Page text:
On March 13, the Idaho Senate Committee on Environment and Natural Resources voted to pass House Bill 230 to the Senate floor with a “Do Pass” recommendation, several days after the bill passed the Idaho House of Representatives.
The bill, sponsored by the Idaho House Health and Welfare Committee, would raise fees for general hunting and fishing licenses as well as tags, and provide additional funding for depredation and sportsmen’s access programs. Idaho Legislative Sportsmen’s Caucus Co-Chair Senator Lee Heider moved to pass the bill with a “Do Pass” recommendation, and was seconded in this motion by Idaho Legislative Sportsmen’s Caucus Co-Chair Senator Michelle Stennett. Senators Heider and Stennett will co-sponsor the bill, with Senator Steve Bair carrying HB 230 on the Senate Floor.
This bill would increase the price of most resident general license tags and fees by 20 percent. As noted by Idaho Department of Fish and Game (IDFG) Director Virgil Moore, the push for an increase in resident fees is driven largely by inflationary pressures that have increased IDFG’s operational costs by 22 percent since the last fee increase was authorized in 2005. The price lock component of the fee legislation – starting in 2018 – will allow those purchasing resident licenses, tags, and permits to stay at the 2017 price they pay for those items during subsequent years. Those who do not buy resident licenses, tags, and permits in 2017 would pay the increased prices for these items starting in 2018. Additionally, HB 230 would create a new $5 surcharge on resident adult hunting, fishing, and trapping licenses and a $10 surcharge on all such nonresident licenses to provide funding for both wildlife depredation activities and sportsmen’s access programs managed by the IDFG.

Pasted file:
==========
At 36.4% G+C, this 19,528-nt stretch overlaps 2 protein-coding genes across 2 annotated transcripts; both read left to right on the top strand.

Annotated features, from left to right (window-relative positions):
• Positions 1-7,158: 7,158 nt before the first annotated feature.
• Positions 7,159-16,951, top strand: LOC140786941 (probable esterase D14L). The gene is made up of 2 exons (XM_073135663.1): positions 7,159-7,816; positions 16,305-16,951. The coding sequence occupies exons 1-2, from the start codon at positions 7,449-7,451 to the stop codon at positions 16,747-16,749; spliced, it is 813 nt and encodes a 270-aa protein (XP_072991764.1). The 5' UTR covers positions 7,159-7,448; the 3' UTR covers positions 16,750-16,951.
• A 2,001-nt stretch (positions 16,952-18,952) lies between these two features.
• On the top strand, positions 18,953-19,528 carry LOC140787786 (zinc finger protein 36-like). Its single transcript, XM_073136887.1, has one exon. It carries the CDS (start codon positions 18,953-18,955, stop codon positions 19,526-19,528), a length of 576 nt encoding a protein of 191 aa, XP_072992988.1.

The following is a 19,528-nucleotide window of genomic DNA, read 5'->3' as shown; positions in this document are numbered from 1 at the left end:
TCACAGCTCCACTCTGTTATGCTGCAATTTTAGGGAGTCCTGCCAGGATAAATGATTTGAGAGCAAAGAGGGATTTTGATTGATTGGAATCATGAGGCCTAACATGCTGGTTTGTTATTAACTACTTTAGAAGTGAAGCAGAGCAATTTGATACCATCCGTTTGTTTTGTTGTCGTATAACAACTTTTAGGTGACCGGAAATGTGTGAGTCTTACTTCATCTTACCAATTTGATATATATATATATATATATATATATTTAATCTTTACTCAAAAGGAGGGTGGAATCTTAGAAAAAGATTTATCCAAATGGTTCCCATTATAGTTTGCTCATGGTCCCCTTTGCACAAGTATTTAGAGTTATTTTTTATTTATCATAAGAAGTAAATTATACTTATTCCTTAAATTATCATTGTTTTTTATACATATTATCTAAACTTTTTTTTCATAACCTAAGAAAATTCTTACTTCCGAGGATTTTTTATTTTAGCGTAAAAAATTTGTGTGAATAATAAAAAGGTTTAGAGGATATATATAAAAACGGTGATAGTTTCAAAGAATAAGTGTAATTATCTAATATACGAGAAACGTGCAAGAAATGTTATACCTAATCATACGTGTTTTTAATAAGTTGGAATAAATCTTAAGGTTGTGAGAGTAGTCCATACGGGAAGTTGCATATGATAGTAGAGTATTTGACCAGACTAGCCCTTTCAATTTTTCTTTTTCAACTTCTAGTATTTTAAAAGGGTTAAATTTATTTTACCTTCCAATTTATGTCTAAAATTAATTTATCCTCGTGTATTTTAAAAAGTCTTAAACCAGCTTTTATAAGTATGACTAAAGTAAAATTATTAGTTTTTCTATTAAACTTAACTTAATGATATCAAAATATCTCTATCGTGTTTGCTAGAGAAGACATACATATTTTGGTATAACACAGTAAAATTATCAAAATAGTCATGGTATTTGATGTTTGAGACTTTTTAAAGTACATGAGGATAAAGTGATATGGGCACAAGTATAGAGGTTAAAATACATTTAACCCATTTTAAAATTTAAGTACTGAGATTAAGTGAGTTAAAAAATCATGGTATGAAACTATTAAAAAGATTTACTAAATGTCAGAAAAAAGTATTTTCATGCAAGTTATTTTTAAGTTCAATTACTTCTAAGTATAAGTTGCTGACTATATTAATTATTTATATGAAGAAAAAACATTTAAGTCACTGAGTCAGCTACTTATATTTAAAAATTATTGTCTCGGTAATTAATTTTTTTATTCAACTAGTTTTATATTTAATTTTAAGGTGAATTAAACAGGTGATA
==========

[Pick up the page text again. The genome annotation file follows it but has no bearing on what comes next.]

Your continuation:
Several organizations testified in support of HB 230 during the committee hearing, including the Idaho Sportsmen’s Alliance, Idaho Wildlife Federation, Trout Unlimited, and the Idaho Farm Bureau. Leadership from the Idaho Legislative Sportsmen’s Caucus also submitted a letter to the committee in support of HB 230.
Studies conducted at both the state and federal level have found that the number of hunters and trappers have been on a generally declining trend over the past several decades. To increase recruitment, retention, and reactivation (R3) of hunters and trappers, which initiative do you think would have the greatest impact?